For The Guardian:

The long-running German satirical show Extra 3 recently featured a sketch with the following voiceover: “From the people who brought you The Crown – the epic saga of the Queen – now comes the ridiculous story of this guy, a notorious buffoon at the head of a country … The Clown.”

The word “clown” has often been used in a flippant or dismissive way with regard to Boris Johnson. But the underlying paradox is that it is only as a clown – a fool in the oldest and deepest sense of the word – that his character can truly be understood. What happens when you make the clown king is what we in the UK have been witnessing in real time. With the success of the vaccine, though, a new question emerges: can one archetype transform into the other? Can Johnson creep away from his clownish past altogether?

Clowns, of course, are very serious and important people. At their simplest, they remind us of the silliness of things: that the world we have created is ridiculous. They reassure us in this observation by appealing to our innate understanding of the absurd. They relieve the endless tension and trauma of reality.

At a deeper level, the clown is the mirror image of the priest. Both represent two ancient sides of our nature. Both elucidate what it means to be human. The priest summons, celebrates and interrogates the sacred; the clown does the same with the profane. The one is concerned with the eschatological, the other with the scatological. The priest propounds abstinence and fasting; the clown gluttony and indulgence. The one solemnifies sex, the other carnalises. As David Bridel, founder of the Clown School in Los Angeles, says, clowns are often roundly welcomed because they “remind us that we are as practised in falling over, shitting and humping, as we are in prayer and purification”.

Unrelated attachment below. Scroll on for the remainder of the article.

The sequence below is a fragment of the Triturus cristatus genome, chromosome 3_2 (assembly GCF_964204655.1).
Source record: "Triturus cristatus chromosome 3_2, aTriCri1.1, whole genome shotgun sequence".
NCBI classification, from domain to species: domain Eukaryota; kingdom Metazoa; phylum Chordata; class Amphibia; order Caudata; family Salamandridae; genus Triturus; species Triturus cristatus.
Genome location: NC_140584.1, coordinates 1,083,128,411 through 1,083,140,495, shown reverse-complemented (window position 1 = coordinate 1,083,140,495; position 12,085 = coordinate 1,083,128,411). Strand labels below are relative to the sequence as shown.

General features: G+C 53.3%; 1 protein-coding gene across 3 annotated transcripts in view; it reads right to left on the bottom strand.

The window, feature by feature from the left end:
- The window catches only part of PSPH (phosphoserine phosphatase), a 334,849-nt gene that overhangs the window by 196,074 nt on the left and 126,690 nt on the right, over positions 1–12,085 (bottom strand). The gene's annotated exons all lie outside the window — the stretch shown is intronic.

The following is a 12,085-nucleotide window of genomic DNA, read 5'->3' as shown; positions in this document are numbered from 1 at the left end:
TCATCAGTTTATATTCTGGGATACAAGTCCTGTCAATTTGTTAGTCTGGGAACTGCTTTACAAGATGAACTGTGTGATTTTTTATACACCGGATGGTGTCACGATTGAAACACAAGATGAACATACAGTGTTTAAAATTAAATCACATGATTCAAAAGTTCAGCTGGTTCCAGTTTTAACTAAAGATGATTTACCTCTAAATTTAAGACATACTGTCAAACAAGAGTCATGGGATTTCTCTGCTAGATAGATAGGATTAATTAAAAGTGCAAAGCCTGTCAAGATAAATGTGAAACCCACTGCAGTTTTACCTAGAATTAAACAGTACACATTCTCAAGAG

Would-be biographers of Johnson might do worse than to read Paul Bouissac, the leading scholar on the semiotics of clowning. Clowns are “transgressors”, he writes, cultural subversives who enact rituals and dramatic tableaux that “ignore the tacit rules of social games to indulge in symbolic actions that … toy with these norms as if they were arbitrary, dispensable convention.” Clowns “undermine the ground upon which our language and our society rest by revealing their fragility”. They “foreground the tension” between “instinct” and “constraint”. Bouissac could be writing directly of Johnson when he adds: “Their performing identities transcend the rules of propriety.” They are, he says, “improper by essence”.

Observe classic Johnson closely as he arrives at an event…